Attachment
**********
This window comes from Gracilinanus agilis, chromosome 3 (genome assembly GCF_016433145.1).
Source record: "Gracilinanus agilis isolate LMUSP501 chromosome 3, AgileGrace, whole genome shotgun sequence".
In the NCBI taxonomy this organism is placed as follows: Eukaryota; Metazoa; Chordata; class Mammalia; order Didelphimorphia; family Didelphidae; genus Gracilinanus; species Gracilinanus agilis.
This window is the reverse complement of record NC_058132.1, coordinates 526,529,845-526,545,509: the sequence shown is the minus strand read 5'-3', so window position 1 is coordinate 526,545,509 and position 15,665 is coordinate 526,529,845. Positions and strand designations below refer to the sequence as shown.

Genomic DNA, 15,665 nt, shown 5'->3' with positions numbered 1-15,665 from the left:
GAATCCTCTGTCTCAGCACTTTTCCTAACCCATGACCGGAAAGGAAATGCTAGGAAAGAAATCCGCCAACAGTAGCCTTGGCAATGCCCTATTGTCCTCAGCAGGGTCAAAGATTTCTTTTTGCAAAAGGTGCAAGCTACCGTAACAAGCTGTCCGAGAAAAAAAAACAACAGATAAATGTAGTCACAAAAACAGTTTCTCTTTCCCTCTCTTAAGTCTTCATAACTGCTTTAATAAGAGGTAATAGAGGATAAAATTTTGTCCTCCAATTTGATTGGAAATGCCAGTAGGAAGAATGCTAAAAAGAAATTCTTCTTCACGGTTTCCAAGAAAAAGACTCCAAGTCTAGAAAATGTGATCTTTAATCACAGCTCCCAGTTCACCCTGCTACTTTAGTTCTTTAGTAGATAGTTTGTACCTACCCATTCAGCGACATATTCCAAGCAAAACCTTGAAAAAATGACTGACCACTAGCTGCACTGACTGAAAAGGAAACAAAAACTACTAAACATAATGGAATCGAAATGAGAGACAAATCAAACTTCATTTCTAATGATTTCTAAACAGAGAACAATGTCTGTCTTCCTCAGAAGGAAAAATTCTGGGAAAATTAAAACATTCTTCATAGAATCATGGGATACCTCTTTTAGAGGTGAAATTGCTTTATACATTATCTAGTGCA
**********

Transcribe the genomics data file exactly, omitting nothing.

This window comes from Gracilinanus agilis, chromosome 3 (genome assembly GCF_016433145.1).
Source record: "Gracilinanus agilis isolate LMUSP501 chromosome 3, AgileGrace, whole genome shotgun sequence".
In the NCBI taxonomy this organism is placed as follows: Eukaryota; Metazoa; Chordata; class Mammalia; order Didelphimorphia; family Didelphidae; genus Gracilinanus; species Gracilinanus agilis.
This window is the reverse complement of record NC_058132.1, coordinates 526,529,845-526,545,509: the sequence shown is the minus strand read 5'-3', so window position 1 is coordinate 526,545,509 and position 15,665 is coordinate 526,529,845. Positions and strand designations below refer to the sequence as shown.

Genomic DNA, 15,665 nt, shown 5'->3' with positions numbered 1-15,665 from the left:
GAATCCTCTGTCTCAGCACTTTTCCTAACCCATGACCGGAAAGGAAATGCTAGGAAAGAAATCCGCCAACAGTAGCCTTGGCAATGCCCTATTGTCCTCAGCAGGGTCAAAGATTTCTTTTTGCAAAAGGTGCAAGCTACCGTAACAAGCTGTCCGAGAAAAAAAAACAACAGATAAATGTAGTCACAAAAACAGTTTCTCTTTCCCTCTCTTAAGTCTTCATAACTGCTTTAATAAGAGGTAATAGAGGATAAAATTTTGTCCTCCAATTTGATTGGAAATGCCAGTAGGAAGAATGCTAAAAAGAAATTCTTCTTCACGGTTTCCAAGAAAAAGACTCCAAGTCTAGAAAATGTGATCTTTAATCACAGCTCCCAGTTCACCCTGCTACTTTAGTTCTTTAGTAGATAGTTTGTACCTACCCATTCAGCGACATATTCCAAGCAAAACCTTGAAAAAATGACTGACCACTAGCTGCACTGACTGAAAAGGAAACAAAAACTACTAAACATAATGGAATCGAAATGAGAGACAAATCAAACTTCATTTCTAATGATTTCTAAACAGAGAACAATGTCTGTCTTCCTCAGAAGGAAAAATTCTGGGAAAATTAAAACATTCTTCATAGAATCATGGGATACCTCTTTTAGAGGTGAAATTGCTTTATACATTATCTAGTGCA